In the last post, we explored what it means to be created in the image of God. In this post, let’s explore how we should respond to that great privilege and responsibility.
Men Who are Created in the Image of God
Our being made in the image of God is not merely a matter of character, but one of activity and function. In other words, man is to imitate God in what he does – that’s what we’re created to do.
God subdued the chaos and created order. In chapter 2, we will see that Man subdues and rules over creation by cultivating the garden. Intelligent creativity, like God’s work.
After Genesis 3, the Fall into sin, God made it very clear what that imitation of Him would look like. That instruction on His nature has come to us in the Ten Commandments. We are to subdue the chaos in our own hearts and order our lives according to His nature, not our fallen desires.
If we really believed this, how would we act differently when we are alone? What are the major motives for the stuff we do? What is the pattern of most of your days and does God rejoice over you and delight in you as a beautiful reflection of Him?
Check out James 2:8-11.
What does James say about the worth of God displayed in how He treats sin?
How ‘bout that I’m 51% good rule? How ‘bout 90% according to James? It’s an all or nothing test, why?
He who said…
His commandments flow from His nature and being, of which we are an image. We either reflect Him or dishonor Him in thought and deed. There is no in-between.
If we really believed that man is created in the image of God, how would we act differently toward each other? Toward strangers?
He goes on in James 3:1-10.
Here, it just addresses the things we say. What about the things we do to each other? The concept of Imago Dei has profound implications for our conduct toward other people. Every single human being, no matter how marred by sin, or illness, or weakness, or age, or any other thing, still has that status as the image of God. Notice that it is not rooted in the inherent worth of man, but in the worth of God Whose image we bear.
Racism should not even be named among us. All men from every family on earth bear His image. Disdain for those who are mentally slow should not even be named among us. All men, regardless of their mental gifts bear His image. Apathy toward the ongoing slaughter of the unborn should not even be named among us. All human beings, regardless of their stage of life, bear His image. Using a member of the opposite sex as a commodity should not be named among us. He created them male and female…in His image.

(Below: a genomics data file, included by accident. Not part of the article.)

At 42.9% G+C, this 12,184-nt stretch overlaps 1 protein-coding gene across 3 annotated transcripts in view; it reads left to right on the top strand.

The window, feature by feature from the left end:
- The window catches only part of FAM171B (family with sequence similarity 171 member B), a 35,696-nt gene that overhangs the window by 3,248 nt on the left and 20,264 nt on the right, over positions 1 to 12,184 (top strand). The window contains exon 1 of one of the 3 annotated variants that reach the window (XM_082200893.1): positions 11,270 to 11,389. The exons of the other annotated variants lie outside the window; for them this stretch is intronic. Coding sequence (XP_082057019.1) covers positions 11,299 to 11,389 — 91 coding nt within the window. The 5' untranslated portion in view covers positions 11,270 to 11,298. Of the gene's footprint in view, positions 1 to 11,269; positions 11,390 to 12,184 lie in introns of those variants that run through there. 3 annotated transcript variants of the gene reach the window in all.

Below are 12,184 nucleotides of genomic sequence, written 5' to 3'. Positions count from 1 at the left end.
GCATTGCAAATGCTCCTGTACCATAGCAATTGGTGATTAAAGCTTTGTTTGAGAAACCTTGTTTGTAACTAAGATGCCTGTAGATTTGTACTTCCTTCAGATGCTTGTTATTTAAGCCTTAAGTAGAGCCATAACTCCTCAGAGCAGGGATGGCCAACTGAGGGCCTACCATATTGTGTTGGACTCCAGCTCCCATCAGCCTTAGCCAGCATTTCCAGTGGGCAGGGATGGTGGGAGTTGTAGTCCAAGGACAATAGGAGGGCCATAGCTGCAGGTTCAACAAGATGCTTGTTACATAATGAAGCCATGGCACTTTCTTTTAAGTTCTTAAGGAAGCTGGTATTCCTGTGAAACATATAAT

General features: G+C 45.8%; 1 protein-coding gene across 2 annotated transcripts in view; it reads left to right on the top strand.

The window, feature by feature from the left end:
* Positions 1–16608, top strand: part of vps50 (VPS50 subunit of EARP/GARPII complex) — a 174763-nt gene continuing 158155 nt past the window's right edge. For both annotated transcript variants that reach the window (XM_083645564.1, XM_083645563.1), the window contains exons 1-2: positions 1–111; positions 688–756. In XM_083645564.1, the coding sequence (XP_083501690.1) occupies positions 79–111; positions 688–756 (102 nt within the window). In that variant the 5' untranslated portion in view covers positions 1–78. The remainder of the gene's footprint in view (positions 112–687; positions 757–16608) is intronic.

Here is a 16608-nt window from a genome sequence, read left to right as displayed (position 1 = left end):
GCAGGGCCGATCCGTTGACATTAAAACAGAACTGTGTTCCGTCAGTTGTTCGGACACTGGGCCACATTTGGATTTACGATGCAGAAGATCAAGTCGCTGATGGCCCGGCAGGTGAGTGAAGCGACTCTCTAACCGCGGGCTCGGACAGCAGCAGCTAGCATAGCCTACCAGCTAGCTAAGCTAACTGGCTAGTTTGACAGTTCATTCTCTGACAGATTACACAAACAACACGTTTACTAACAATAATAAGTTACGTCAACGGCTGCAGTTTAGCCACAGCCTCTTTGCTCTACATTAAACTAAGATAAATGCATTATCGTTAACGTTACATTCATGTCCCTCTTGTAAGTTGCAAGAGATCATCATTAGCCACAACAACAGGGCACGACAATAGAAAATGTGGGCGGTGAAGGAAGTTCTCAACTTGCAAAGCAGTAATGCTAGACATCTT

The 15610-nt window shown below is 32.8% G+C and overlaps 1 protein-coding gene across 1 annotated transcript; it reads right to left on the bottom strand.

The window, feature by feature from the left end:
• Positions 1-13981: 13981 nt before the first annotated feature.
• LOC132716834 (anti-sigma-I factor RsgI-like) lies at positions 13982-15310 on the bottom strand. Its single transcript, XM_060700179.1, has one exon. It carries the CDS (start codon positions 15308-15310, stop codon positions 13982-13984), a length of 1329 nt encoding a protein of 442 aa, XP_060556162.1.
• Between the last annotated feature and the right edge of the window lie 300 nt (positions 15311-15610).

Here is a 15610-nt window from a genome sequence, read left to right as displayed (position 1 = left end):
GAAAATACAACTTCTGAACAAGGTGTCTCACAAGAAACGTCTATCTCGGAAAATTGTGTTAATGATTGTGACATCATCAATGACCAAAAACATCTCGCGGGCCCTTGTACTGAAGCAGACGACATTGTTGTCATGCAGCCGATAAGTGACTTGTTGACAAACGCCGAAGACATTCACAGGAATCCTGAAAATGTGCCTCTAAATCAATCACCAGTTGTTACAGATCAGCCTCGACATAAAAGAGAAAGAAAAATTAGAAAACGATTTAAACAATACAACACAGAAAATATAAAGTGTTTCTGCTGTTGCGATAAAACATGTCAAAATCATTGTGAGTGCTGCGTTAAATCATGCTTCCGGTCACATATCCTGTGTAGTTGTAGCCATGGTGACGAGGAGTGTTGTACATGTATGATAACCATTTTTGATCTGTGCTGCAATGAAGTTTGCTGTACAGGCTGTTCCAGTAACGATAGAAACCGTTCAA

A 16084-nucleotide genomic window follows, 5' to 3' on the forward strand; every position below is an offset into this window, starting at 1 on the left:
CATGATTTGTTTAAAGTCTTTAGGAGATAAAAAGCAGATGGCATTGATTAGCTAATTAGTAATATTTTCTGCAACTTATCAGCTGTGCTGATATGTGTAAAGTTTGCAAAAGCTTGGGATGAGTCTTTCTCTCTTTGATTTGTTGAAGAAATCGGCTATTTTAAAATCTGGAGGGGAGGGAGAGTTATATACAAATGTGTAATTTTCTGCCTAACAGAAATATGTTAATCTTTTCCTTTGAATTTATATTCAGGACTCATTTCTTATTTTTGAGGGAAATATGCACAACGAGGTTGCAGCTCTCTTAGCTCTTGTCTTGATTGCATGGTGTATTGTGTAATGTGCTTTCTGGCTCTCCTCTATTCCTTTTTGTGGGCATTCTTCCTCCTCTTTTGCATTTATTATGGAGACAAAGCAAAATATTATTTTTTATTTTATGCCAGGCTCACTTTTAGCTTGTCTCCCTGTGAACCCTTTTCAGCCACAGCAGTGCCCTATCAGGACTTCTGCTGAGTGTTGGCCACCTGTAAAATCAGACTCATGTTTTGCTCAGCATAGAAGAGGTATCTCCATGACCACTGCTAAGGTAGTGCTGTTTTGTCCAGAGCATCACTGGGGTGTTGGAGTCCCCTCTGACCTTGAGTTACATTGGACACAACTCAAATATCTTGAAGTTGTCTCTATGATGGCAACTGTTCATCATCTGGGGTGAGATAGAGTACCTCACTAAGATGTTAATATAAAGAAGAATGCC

Our culture has denied the unique status of man as an image-bearer of God and has devalued human life in many areas – in degrees of apathy toward great injustices to outright hostility of viewing human beings as parasites on the planet.
The image becomes marred. It becomes defaced and we are doing the graffiti. All of us are partakers in dishonoring His image.
Christ is the Image of the Invisible God
This concept of the image of God runs throughout Scripture. The idea is specifically addressed in the Second Commandment. Exodus 20:4-6
Why is that such a big deal, not to try to represent the being of God in a material and visual way?
God provides His own image for us and does not need our help. In a very real sense, these few verses in Genesis 1 point to the day when God would send to us His perfect image.
13 He has delivered us from the domain of darkness and transferred us to the kingdom of his beloved Son, 14 in whom we have redemption, the forgiveness of sins. 15 He [the Son] is the image of the invisible God, the firstborn of all creation. 16 For by him all things were created, in heaven and on earth, visible and invisible, whether thrones or dominions or rulers or authorities—all things were created through him and for him. 17 And he is before all things, and in him all things hold together. (Colossians 1:13-17)
In Christ, His image would again be marred. It would be dishonored, not because of the rebellion of Jesus, but because of the obedience of Jesus. It would be defaced, not because of sin on the inside of Christ, but because of our sin on the outside.
14 As many were astonished at you— his appearance was so marred, beyond human semblance, and his form beyond that of the children of mankind— (Isaiah 52:13-53:13)
Jesus was beaten into a shockingly inhuman mass of wounded flesh. God poured out His judgment for our rebellion against our Creator on Christ, His perfect image.
Yet, in the defacing of Christ, the image of God, the beauty of God was gloriously displayed. God’s freedom to be just in His condemnation of sin (which is the dishonoring of His likeness) and to freely and sovereignly justify sinners, who wear their vandalism of His image like a trophy – both actions of God were purchased at the cost of Christ.
And through Him, we have this hope recorded by the Apostle John…
2 Beloved, we are God’s children now, and what we will be has not yet appeared; but we know that when he appears we shall be like him, because we shall see him as he is. [What is the response to that hope?] 3 And everyone who thus hopes in him purifies himself as he is pure. (1 John 3:2-3)
Once again, do you see it? Our striving for purity and holiness is not so we can point the finger at others and condemn them for their impurity. It’s because we want to be like Him. It’s what we’re created to be. It’s what all of us were created to be and so we want others to strive for purity and holiness as well. There’s only one way to obtain it: through faith, trust and dependence upon, the finished work of Christ. He is the image of the invisible God.
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